Ferrying linemen & equipment, PG&E helo creates minor Burney buzz

A PG&E aviation crew created a minor buzz in the Burney and Johnson Park area this afternoon, as area residents excitedly watched, filmed, and photographed, a PG&E helicopter make dozens of passes between the two small, Intermountain communities today, Sunday, Mar. 10.

Photographs and videos taken by area residents and shared with SCNS showed the aviation crew ferrying hoisted and line-slung linemen, parts, and equipment, from one tower to another as they conducted their dangerous work.


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PG&E, along with contracted crews such as Oregon’s International Line Builders and others, have spent the last week working on power lines in the Johnson Park area, with much of their focus on lines and towers in the unincorporated area of 2nd and Robin streets.

Today’s bit of excitement began around 1:30 p.m., when a helicopter first arrived in the area; flying in low and buzzing the tree tops. The aviation crew circled the area a few times before flying in for a low hover above the intersection of 2nd and Robin. The chopper was filmed by an area resident hovering below the tree line, barely 30-40 feet above the ground, as the crew visually inspected the recently repaired and worked on power lines in the area.

A PG&E Chopper hovers below the tree line, while an aviation crew visually inspects recent work on area power lines. Robin Montgomery photo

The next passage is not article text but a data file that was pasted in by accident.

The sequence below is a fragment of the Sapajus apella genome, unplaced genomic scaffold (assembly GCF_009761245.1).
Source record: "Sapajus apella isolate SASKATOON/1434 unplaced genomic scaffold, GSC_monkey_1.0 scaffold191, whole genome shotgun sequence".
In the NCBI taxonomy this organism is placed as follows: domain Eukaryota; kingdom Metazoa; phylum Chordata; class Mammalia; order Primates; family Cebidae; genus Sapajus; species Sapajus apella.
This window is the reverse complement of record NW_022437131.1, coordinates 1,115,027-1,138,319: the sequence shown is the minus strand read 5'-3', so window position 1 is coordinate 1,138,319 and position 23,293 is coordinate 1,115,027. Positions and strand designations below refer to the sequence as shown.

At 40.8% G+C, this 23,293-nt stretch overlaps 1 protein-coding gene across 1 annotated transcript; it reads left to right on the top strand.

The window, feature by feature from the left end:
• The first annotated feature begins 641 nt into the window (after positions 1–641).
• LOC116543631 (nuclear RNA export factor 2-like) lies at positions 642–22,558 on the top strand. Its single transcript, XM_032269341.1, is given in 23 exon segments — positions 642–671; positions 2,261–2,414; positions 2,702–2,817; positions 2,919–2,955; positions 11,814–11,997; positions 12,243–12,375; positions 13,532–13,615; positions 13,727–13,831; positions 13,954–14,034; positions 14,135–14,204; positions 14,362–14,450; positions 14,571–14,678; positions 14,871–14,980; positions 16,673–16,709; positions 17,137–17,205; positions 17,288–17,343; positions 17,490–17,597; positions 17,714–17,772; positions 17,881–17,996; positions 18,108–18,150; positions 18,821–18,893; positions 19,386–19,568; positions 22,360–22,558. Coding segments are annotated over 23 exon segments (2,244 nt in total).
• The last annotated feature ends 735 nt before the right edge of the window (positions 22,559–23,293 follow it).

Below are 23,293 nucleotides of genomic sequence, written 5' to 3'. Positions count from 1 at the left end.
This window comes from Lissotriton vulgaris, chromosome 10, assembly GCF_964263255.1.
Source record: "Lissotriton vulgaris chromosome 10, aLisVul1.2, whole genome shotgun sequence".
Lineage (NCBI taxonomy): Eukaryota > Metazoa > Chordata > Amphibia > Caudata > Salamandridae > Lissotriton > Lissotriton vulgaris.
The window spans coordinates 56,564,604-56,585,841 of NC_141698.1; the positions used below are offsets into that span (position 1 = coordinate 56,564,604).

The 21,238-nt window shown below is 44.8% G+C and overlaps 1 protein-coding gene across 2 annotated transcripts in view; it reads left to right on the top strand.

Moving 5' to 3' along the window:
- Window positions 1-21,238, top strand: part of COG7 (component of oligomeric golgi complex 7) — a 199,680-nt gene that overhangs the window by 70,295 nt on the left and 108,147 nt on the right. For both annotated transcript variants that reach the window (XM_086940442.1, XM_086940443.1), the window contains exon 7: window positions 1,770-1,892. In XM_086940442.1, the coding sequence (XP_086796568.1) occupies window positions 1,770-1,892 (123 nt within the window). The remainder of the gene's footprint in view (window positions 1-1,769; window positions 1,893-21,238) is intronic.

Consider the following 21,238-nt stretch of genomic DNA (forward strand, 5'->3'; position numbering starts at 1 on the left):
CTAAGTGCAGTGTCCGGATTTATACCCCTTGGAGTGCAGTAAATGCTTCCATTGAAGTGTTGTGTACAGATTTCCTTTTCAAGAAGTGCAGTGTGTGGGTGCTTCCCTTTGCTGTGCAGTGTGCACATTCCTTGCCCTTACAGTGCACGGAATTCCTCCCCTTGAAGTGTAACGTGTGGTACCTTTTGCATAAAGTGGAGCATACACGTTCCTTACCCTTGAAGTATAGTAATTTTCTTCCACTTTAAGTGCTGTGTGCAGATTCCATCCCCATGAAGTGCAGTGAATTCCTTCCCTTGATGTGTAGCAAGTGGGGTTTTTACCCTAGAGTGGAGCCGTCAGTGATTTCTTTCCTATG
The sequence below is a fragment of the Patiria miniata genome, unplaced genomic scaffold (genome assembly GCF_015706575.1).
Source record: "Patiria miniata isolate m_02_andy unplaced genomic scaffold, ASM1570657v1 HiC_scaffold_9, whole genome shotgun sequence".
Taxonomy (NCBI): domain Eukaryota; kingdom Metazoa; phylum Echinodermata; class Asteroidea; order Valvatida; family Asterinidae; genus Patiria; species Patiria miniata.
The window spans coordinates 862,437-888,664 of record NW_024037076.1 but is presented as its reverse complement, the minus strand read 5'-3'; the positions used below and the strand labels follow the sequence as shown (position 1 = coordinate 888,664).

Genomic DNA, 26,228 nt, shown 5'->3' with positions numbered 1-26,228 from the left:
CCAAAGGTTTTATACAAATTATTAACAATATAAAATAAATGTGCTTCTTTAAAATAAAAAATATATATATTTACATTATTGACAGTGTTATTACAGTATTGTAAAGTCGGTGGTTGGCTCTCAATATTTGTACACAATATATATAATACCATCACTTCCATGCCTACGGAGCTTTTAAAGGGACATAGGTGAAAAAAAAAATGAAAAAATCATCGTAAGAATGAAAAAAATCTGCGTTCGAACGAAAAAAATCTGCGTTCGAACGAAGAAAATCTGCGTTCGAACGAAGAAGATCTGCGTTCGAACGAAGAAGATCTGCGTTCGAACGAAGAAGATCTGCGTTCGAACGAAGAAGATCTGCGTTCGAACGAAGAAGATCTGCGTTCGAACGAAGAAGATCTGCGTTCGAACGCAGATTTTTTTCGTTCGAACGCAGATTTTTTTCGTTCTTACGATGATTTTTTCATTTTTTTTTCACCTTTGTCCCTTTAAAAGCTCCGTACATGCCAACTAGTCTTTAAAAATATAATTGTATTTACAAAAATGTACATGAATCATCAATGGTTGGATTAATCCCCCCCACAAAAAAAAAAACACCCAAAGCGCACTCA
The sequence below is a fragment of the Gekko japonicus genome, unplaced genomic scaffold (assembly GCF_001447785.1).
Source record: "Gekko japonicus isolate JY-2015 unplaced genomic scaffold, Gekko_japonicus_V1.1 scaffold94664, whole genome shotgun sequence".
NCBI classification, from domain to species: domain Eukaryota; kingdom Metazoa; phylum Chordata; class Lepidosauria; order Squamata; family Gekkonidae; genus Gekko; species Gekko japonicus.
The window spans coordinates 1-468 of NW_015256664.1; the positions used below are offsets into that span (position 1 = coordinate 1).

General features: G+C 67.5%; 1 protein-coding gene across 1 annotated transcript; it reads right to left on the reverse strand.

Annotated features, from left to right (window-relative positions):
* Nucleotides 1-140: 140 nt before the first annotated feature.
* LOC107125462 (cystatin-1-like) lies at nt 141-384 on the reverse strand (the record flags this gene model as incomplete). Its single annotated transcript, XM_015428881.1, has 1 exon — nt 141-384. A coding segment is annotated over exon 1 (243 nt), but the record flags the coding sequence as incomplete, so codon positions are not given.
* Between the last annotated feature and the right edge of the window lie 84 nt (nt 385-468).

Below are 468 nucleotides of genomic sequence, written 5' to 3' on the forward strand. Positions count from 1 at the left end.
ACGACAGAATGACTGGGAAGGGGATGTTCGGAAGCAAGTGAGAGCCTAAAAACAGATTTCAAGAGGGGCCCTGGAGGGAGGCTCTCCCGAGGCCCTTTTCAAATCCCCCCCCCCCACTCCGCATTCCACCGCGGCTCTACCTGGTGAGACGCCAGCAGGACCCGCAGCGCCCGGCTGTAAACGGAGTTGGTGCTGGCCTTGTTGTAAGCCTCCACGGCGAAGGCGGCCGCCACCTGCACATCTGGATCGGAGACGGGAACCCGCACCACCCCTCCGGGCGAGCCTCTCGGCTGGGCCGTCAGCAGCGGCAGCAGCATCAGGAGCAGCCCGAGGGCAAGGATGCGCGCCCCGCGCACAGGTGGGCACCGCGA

After flying back toward Burney, the chopper then began ferrying linemen, tools, parts, and equipment; making about three to four dozen passes between the two towns over the next several hours.

Curious about the low-flying helicopter and activity, area residents began taking photographs and videos showing linemen being hoisted – as many as two at a time – from one tower to another, as the crews continued their Sunday afternoon work.

According to PG&E spokesperson and recruiter Kristina Miller, the company’s linemen are responsible for building, maintaining, and repairing, electric power systems and for restoring electric service to commercial, industrial, agricultural, and residential customers.

They are often called upon to undertake the dangerous job of being hoisted and airlifted between high-voltage towers in remote and rural areas, that are sometimes too difficult to access with ground vehicles.

“It is a mobile work force that may travel throughout PG&E’s service territory to perform its work,” Miller explained of the company’s linemen.

Hearing all the commotion from the helicopter’s repeated trips to and from the area, several residents and families drove to the area where the linemen were working and excitedly filmed the worker’s progress.

After the linemen completed their work and were being hoisted from the area, several of the workers waved at the excited youth that had come to the area to watch the work being done. Even the aviation crew “said goodbye” to the small crowd below, dipping the nose of their low-hovering chopper and waving from the cockpit as they made one of their last precision hoists from the area.